Broadband speed adverts found to be misleading | will never contact you by phone to sell you any financial product. Any calls like this are not from Moneyfacts. Emails sent by will always be from Be Scamsmart.

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Published: 13/02/2017

Broadband has become something that we increasingly rely on, but knowing how much we're paying for it – not to mention the speeds we're getting – isn't always easy. Indeed, the advertising itself can often be cause for confusion, so it's little wonder that 80% of consumers find the way broadband speeds are advertised misleading.

That's according to research from, which found widespread confusion over advertised speeds, and the speeds the majority of consumers actually get. For example, did you know that only 10% of consumers have to receive the maximum speed available for it to be advertised as such? This means the vast majority of those who take out a broadband package probably won't be getting anywhere near the speed they were expecting, and it's this kind of thing which is understandably frustrating many.

Of the 80% who found such advertising misleading, 58% described it as "very misleading" and 22% said it was "somewhat misleading", so it's little wonder that respondents believed that at least two-thirds of consumers should be able to receive the "up to" speed for it to be legitimately advertised.

"Broadband remains the only service you can buy without knowing what it is you're actually going to get," said's Dan Howdle. "The current system is a lucky dip where everyone pays the same no matter what mystery item they ultimately pull out. Currently, you have to find yourself in the bottom 10% speed-wise in order to exit a 12 or 18-month contract without paying substantial cancellation fees. It's a shocking state of affairs."

Happily, the Advertising Standards Authority (ASA) agrees – it's called for a change to the way broadband speeds are advertised to ensure consumers aren't misled, and the Committee of Advertising Practice is reviewing its guidance accordingly.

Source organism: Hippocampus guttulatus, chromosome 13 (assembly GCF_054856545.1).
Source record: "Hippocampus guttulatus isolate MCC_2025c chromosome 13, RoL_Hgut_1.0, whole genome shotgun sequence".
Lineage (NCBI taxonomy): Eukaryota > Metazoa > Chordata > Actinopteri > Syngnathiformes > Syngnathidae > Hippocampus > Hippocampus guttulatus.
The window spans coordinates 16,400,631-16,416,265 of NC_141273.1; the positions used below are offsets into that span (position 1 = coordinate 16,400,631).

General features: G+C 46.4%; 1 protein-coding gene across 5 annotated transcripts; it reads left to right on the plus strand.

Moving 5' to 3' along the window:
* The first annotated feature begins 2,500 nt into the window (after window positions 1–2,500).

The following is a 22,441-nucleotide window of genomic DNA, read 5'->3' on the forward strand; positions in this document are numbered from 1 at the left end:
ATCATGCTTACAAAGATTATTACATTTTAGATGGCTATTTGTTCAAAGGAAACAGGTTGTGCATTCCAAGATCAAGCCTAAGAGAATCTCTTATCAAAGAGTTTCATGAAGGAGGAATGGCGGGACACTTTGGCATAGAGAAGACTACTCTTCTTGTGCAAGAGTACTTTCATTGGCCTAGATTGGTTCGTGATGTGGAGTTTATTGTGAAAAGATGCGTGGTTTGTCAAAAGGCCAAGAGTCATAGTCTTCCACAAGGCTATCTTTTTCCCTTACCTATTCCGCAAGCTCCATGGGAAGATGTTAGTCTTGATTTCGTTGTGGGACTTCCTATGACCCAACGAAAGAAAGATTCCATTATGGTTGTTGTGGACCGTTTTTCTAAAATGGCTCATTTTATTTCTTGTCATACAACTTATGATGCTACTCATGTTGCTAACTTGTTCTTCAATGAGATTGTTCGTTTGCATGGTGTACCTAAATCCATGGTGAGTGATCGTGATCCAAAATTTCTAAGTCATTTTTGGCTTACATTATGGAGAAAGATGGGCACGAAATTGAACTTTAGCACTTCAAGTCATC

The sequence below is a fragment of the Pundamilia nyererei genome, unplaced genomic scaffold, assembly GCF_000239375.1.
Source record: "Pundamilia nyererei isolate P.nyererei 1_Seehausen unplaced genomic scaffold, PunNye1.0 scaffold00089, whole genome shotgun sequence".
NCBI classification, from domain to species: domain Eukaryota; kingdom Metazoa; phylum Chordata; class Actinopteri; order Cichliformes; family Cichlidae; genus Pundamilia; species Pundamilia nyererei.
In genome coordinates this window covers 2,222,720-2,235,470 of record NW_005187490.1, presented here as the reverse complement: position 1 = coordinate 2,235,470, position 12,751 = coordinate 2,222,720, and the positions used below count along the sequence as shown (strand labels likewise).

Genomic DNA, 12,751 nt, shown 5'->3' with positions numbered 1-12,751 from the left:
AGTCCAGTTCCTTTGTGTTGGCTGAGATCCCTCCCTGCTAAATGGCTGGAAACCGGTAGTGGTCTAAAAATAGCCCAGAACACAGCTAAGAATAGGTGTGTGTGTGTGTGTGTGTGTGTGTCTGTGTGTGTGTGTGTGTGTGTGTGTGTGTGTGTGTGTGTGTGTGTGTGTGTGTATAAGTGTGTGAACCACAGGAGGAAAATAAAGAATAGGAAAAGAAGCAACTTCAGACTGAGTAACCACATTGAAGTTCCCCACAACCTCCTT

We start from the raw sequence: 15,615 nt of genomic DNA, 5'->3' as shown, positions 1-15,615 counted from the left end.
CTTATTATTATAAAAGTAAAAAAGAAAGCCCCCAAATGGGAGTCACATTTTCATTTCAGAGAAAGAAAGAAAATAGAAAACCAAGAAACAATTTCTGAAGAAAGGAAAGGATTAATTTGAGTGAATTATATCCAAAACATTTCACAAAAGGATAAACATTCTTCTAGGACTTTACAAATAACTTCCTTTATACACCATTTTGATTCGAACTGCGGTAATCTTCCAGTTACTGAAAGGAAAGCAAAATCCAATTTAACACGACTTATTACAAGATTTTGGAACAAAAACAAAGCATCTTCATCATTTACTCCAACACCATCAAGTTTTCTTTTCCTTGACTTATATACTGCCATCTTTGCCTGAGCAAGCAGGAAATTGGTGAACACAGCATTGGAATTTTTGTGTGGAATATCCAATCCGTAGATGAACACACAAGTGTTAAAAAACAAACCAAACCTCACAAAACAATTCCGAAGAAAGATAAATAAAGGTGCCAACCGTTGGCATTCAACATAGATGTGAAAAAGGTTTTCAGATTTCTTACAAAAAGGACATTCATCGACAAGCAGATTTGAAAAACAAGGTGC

Time will tell whether changes are actually made, but in the meantime, what can you do to ensure you're getting the best deal possible? Unfortunately, if you're hoping for better speeds, there may be no way to avoid the lucky dip, but you should always make sure to read the small print when signing up to a new deal (and maybe ask your neighbours what speeds they're getting, too). There should always be a cooling-off period in which you can leave free of charge, so if you're getting a truly appalling speed, you'll be able to switch without penalty.

However, as Dan points out, "since the majority of UK broadband providers operate on the Openreach network, switching to another provider on the same network is unlikely to yield better results," which means the speed you get could simply come down to location. That unfortunately means you may have to wait until your area gets a better connection, but getting a better price is easier; it's all about comparing the options. That way, even if you're not getting the top speeds, at least you can get the best price possible.

What next?

Use our broadband comparison tool to find the package that best suits your needs


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